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Enthusiasts happy with the return of the invisible wisent

Dutch coastal park their habitat

Tags: Excerpts from the Windmill

ZANDVOORT - The wisent, also known as the European bison, a huge animal that was reintroduced in the Netherlands two years ago, appears to do well, and is thriving in its new habitat. Experts say the wisent had disappeared from the Nether-lands in the last ice age.

A small herd of six wisents was brought to the Netherlands from Poland to live in the Zuid-Kenne-merland National Park, a nature reserve located be-tween the seaport of IJmuiden and the beach resort of Zandvoort. All the animals fit in their new habitat as a fiddle, and have increased in number to ten.

As recent as about 50 years ago, the wisent as a species was almost extinct. There were just a few left, living in animal parks. The breeding program of the Poles, with the subsequent return of the animals into a natural environment, is considered to be one of the biggest ecological success stories of the 20th Century.


The reintroduction of the wisent into the Nether-lands occurred with much debate during which all the pros and cons were weighed extensively, including questions such as the effect on the new surroundings: would the wisent present a danger to visitors, what about the effect on plant and wildlife, could Scottish highland cattle and wild horses not graze in the park?

No one needed to have worried about safety. The hulking animals have not once been involved in an incident. Just like almost all other wild animal species, they tend to stay out of the way of humans. It has been difficult for wisent enthusiasts to spot the herd in the park, although it is a relatively small nature reserve.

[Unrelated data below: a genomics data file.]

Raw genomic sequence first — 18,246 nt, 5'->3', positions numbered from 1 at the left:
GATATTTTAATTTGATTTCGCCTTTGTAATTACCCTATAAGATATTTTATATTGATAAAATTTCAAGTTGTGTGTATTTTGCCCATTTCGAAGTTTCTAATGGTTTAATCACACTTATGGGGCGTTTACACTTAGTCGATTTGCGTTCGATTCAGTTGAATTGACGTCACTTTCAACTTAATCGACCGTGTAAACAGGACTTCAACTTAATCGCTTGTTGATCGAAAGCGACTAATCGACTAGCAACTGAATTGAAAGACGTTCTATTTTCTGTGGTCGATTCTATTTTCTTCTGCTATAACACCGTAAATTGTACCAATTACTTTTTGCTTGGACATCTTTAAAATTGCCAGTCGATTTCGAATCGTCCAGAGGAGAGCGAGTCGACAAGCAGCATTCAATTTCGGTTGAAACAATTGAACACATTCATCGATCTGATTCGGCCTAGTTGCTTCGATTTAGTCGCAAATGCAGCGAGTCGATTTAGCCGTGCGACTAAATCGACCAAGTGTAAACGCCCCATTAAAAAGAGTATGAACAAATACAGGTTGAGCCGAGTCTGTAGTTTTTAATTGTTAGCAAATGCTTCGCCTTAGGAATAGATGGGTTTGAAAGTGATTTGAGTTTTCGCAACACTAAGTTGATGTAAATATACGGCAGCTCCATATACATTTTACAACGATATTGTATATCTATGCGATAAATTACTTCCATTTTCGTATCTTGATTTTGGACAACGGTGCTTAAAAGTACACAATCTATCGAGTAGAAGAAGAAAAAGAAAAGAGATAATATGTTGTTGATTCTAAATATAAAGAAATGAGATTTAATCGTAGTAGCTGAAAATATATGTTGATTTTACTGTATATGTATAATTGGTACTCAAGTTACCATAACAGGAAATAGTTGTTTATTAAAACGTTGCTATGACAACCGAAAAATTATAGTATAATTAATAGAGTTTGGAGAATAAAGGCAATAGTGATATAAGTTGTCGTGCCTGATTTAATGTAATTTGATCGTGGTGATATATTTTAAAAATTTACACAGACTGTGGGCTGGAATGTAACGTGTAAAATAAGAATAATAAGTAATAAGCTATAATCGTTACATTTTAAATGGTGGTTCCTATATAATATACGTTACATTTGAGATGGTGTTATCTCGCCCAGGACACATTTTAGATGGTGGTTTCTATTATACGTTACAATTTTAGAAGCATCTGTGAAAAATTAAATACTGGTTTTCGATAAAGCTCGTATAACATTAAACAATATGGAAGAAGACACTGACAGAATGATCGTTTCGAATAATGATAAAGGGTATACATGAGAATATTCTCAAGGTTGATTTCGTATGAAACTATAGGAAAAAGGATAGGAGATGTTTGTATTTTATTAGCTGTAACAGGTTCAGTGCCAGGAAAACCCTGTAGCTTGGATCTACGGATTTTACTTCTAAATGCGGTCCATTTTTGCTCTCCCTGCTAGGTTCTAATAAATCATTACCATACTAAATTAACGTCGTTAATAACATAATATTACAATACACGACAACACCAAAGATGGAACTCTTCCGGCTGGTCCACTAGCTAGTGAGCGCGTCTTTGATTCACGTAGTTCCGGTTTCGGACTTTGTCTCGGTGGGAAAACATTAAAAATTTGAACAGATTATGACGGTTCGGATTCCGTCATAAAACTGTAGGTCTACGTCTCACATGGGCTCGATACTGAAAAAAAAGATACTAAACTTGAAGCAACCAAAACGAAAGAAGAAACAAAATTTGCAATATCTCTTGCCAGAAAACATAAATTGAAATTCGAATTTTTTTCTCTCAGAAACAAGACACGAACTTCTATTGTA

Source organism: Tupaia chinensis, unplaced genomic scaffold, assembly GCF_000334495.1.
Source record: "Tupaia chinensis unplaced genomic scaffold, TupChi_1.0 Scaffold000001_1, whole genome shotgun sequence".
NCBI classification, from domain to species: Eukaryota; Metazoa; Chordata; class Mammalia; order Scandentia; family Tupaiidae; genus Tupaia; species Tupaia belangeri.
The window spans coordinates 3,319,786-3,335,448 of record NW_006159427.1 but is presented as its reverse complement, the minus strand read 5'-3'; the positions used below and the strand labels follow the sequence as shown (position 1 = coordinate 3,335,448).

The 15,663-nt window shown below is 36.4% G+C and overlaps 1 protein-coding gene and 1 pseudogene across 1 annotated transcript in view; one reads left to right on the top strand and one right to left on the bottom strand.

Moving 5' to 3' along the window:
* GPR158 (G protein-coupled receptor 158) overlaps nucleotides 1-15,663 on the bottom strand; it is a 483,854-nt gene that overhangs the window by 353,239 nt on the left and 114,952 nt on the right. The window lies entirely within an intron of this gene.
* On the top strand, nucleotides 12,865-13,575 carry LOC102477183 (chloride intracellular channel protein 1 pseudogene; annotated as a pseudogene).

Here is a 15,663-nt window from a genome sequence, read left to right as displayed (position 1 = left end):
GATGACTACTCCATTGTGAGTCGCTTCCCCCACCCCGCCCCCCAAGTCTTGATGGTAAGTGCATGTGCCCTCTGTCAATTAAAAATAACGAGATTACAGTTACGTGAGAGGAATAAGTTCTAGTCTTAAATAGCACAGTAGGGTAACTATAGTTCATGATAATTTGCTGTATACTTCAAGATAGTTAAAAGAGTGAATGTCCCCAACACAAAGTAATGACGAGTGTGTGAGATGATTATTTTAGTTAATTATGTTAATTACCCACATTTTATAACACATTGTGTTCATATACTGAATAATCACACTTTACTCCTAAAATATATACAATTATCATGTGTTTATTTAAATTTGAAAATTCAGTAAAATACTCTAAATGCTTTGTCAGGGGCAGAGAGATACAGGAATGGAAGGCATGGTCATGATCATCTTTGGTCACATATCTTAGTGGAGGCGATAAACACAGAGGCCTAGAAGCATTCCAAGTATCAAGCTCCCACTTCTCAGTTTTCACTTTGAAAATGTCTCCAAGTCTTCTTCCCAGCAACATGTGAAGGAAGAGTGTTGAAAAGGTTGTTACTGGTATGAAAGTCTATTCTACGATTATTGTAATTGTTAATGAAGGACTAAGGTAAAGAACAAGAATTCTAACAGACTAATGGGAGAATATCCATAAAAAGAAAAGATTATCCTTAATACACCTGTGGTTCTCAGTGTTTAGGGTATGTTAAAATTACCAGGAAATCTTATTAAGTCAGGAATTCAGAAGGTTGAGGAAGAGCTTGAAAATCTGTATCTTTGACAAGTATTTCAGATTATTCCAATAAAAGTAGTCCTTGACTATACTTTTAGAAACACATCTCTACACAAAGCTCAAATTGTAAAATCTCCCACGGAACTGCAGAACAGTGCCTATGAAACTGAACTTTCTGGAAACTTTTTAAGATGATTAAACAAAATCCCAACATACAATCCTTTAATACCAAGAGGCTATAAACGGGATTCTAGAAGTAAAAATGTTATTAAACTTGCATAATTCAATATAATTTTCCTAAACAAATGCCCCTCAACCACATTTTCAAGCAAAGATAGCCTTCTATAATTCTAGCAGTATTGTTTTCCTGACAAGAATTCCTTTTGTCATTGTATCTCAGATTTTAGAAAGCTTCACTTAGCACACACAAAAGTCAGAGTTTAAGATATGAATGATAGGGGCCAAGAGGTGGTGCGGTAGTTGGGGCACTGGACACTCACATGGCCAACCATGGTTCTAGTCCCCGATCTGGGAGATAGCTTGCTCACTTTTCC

Plant life has not suffered as some people had feared. Instead, plant life has thrived even more since the wisent control weeds, such as the monkshood of which the park has far too many.


Naturalist activists, including those who opposed the reintroduction of the wisent, say that the natural habitat in which the wisents feel at home, has unwittingly been recreated. They see a pattern in this and point to the resurfacing of the wolf in areas in Ger-many from which this beast of prey has long been absent. In the Netherlands, wild boars have grown to such numbers that a significant percentage gets culled each year.

One naturalist foresees a situation in which whole herds will roam freely through Europe if the European ecological infrastructure, a network of interconnected nature reserves, one day becomes a reality. Others are not so optimistic. They cite damage to crops, to road kill, which not only ends the life of the animal but generates insurance claims by vehicle owners and injures people.